Skift Take

The DOT is especially sensitive these days to airlines' violations of transparency rules, especially since a stronger full-fare advertising rule went into effect in January 2012.

The DOT slapped British Airways with a $250,000 fine for violating rules on full-fare advertising and baggage handling reimbursements.

The DOT also ordered the airline to discontinue such practices.

Among the transgressions, the DOT stated that British Airways:

  • Promoted award travel in email marketing and on its websites without hyperlinking to taxes and government fees necessary to redeem the award travel;
  • Neglected to disclose fuel surcharges and other carrier-imposed charges in such award travel promotions;
  • Deceptively promoted one-way fares without disclosing that the fares were available only when purchasing round-trip tickets; and
  • Violated the Montreal Convention, an international agreement, by failing to compensate travelers for loss, damage or theft of “money, jewelry, electronic devices or silverware” from checked bags in international travel.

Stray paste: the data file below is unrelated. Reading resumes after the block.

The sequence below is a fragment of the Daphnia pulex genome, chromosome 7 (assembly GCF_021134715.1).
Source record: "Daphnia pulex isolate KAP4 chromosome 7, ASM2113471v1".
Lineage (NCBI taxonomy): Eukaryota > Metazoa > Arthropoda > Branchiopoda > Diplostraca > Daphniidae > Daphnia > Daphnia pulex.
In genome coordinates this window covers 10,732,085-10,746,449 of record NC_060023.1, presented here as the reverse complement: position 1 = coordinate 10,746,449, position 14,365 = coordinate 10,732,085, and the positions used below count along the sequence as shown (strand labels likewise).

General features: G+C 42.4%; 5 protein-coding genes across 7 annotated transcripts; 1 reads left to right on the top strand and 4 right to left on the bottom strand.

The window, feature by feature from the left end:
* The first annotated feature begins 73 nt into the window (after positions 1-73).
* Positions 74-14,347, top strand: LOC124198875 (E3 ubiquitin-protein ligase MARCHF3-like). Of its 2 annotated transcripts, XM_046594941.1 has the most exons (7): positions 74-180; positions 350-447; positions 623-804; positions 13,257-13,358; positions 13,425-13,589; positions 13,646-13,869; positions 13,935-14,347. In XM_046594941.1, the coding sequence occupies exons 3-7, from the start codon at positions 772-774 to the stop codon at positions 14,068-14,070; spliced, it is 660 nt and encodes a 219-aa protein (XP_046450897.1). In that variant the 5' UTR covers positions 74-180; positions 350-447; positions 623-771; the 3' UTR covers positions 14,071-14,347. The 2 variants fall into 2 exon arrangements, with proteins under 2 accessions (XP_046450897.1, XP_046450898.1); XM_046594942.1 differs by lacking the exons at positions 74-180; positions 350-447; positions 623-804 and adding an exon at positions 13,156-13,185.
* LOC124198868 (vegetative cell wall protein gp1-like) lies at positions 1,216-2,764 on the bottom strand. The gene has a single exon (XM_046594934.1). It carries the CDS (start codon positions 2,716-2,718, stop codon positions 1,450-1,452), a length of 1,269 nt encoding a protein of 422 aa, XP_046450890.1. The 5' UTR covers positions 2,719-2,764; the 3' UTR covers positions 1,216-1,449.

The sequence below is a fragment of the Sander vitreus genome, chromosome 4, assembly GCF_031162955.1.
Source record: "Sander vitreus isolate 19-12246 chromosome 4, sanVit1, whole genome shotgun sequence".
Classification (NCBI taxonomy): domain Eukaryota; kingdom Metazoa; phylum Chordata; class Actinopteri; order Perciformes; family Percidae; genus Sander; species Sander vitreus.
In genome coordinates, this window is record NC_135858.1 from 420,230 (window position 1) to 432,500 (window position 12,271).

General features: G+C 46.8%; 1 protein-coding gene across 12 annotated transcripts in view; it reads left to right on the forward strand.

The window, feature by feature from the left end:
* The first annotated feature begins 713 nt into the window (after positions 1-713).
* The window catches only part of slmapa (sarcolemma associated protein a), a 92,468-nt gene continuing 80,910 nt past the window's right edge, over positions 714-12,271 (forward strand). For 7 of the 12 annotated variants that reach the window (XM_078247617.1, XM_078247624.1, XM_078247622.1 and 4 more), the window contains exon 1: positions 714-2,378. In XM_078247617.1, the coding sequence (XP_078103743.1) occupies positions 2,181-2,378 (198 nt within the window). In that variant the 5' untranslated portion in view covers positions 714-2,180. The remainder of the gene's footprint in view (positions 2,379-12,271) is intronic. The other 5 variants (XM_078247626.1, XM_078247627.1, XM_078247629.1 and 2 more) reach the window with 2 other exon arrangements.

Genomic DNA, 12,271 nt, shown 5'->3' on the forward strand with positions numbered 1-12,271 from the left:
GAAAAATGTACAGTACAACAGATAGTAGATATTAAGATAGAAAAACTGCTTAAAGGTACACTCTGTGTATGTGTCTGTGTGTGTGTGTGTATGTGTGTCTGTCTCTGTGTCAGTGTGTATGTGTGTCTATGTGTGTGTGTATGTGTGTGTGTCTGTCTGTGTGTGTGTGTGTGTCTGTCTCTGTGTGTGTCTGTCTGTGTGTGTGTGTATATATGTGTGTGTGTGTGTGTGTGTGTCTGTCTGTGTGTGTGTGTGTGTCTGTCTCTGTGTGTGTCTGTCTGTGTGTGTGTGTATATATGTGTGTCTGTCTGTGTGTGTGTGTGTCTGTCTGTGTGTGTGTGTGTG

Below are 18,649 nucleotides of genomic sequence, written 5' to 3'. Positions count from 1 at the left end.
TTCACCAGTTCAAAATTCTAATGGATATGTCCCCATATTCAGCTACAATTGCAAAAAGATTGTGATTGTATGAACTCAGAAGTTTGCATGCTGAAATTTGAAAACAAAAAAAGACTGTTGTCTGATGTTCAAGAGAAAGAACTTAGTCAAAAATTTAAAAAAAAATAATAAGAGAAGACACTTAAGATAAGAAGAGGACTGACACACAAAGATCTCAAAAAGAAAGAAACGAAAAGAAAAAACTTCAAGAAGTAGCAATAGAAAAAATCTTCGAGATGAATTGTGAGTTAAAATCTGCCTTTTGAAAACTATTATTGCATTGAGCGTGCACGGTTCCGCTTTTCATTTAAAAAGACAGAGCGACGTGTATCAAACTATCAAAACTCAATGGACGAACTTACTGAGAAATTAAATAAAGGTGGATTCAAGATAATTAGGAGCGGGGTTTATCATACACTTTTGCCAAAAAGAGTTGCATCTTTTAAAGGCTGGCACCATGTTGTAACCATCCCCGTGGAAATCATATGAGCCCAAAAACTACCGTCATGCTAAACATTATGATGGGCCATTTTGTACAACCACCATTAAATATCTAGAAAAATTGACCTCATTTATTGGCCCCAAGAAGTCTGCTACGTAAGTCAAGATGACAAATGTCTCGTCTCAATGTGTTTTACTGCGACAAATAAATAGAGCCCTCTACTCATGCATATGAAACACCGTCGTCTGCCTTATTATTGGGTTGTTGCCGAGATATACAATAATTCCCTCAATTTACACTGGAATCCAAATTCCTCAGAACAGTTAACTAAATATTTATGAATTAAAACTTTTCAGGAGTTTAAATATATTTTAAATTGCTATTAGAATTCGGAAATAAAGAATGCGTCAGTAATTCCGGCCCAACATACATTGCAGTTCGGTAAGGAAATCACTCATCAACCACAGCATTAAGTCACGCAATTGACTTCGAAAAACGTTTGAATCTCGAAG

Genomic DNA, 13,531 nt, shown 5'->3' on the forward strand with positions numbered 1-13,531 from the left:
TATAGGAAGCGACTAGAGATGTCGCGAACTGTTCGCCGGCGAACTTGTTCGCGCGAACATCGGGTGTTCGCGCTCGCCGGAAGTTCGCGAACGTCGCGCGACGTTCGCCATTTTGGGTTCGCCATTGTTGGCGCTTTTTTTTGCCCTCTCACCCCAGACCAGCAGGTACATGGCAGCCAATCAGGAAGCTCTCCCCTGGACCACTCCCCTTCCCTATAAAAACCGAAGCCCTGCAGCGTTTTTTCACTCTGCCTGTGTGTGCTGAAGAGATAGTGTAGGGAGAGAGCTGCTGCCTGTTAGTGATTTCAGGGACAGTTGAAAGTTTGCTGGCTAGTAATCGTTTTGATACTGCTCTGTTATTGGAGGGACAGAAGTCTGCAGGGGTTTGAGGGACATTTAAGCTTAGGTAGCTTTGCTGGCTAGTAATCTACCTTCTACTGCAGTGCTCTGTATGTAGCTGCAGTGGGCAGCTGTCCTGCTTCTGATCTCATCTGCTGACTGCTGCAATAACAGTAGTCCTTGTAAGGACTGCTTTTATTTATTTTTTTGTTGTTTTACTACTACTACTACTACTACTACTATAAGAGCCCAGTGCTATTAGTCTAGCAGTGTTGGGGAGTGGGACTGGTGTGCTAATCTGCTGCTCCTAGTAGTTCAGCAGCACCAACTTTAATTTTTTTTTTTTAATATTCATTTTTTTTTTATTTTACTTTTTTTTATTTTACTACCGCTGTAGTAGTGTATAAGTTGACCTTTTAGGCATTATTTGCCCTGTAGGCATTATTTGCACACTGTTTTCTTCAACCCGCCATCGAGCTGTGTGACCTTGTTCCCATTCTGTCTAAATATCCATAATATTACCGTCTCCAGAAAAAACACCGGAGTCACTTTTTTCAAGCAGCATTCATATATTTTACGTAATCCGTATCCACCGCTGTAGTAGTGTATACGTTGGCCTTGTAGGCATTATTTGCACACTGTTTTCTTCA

Some of the carrier-imposed surcharges that British Airways neglected to disclosed in its award travel promotions would have increased the total amount to be paid by up to $600 per person, the DOT stated.

“Consumers deserve fair treatment from airlines when it comes to price advertising and being reimbursed for lost, damaged or stolen baggage,” said U.S. Transportation Secretary Ray LaHood. “To surprise consumers at the last minute of the purchase process with additional unadvertised costs is deceptive and unacceptable. At DOT we will continue to make sure airlines treat their customers with the respect they deserve.”


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Tags: british airways, fees

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